The Health, Labor and Welfare Ministry plans to increase its use of DNA testing to identify the remains of Japanese soldiers who were buried overseas, ministry officials said Tuesday.

The ministry has been storing since fiscal 1999 some 5,000 sets of remains that were cremated abroad; it has also kept teeth and body tissue that can be used in the tests.

DNA testing has been permitted in some cases in which the possibility of identification is high, with families paying a fee of about 50,000 yen.

Thirty-three such tests have been performed so far. The identities of 10 individuals have been confirmed.

The ministry plans to proceed with DNA testing of the 5,000 sets of remains for which family consent has been obtained, including tests on 860 sets of remains in fiscal 2003, the officials said.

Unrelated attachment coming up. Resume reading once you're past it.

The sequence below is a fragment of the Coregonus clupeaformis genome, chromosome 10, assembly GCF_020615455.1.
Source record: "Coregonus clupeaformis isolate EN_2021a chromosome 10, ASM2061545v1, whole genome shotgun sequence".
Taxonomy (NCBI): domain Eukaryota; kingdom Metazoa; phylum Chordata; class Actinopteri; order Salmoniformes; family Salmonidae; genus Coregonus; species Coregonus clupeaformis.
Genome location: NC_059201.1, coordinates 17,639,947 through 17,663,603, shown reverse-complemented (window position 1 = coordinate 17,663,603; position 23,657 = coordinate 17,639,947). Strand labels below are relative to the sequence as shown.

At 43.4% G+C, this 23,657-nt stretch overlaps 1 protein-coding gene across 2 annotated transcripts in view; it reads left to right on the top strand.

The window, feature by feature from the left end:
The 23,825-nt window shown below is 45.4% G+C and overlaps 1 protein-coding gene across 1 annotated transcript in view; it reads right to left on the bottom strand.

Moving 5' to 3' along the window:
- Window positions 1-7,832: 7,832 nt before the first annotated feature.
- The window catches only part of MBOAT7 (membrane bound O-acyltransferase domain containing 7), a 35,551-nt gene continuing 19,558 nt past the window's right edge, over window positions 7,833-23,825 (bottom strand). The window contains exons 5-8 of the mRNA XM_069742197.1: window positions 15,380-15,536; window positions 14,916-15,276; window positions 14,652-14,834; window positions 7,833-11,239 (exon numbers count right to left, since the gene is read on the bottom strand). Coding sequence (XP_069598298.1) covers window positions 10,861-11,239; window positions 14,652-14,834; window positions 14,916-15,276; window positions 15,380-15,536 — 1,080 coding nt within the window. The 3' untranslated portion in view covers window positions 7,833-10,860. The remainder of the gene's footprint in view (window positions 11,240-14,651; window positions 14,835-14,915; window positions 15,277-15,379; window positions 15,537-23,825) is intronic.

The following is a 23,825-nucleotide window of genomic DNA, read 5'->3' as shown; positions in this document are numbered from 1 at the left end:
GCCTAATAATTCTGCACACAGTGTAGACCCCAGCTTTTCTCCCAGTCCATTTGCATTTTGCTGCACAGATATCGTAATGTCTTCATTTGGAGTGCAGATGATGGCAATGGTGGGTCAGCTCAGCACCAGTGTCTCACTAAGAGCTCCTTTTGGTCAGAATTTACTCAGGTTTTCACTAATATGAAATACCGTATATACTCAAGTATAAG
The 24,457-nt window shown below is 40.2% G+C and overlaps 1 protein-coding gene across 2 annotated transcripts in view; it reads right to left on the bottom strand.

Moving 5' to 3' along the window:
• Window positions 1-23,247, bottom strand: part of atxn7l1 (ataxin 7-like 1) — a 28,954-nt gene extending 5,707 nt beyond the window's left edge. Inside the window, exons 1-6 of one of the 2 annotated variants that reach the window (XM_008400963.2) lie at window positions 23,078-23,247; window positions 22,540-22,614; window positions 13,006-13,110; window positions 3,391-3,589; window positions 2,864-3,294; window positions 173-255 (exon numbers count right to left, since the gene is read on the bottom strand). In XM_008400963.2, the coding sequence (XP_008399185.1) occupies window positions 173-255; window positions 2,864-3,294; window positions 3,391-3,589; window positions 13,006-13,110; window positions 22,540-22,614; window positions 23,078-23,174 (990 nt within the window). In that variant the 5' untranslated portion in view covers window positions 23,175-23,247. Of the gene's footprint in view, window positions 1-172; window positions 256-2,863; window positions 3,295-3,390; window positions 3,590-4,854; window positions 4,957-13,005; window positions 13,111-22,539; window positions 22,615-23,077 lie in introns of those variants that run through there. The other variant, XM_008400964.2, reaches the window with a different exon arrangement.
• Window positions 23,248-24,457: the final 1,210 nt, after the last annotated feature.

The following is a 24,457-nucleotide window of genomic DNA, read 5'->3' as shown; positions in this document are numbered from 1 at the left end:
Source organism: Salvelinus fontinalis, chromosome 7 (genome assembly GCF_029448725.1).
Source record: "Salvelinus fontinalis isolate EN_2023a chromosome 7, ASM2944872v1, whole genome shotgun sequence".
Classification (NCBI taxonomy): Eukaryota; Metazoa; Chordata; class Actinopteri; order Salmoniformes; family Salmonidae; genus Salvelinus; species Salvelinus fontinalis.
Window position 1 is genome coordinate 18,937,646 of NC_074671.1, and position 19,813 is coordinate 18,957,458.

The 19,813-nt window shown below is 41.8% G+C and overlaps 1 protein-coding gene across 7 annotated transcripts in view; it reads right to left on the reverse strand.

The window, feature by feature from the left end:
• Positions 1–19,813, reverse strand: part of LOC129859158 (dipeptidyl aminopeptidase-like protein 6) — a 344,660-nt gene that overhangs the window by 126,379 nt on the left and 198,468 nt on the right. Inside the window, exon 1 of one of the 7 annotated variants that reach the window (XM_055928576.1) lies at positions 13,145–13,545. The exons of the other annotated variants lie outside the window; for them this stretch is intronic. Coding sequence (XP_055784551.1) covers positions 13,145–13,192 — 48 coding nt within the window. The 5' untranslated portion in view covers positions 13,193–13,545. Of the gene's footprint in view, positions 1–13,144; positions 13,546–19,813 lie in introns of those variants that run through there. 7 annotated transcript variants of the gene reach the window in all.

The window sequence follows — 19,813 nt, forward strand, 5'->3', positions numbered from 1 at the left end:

Unidentified remains from abroad have been interred at Chidorigafuchi National Cemetery in Tokyo unless identifying personal effects were found with the bones or if the actual burial conditions did not match descriptions on burial records.

In areas of the former Soviet Union and Mongolia, there were often discrepancies between the conditions on the ground and the records, according to the ministry.

Identification via DNA tests will help more families recover the remains of their relatives, the officials said.

In a time of both misinformation and too much information, quality journalism is more crucial than ever.
By subscribing, you can help us get the story right.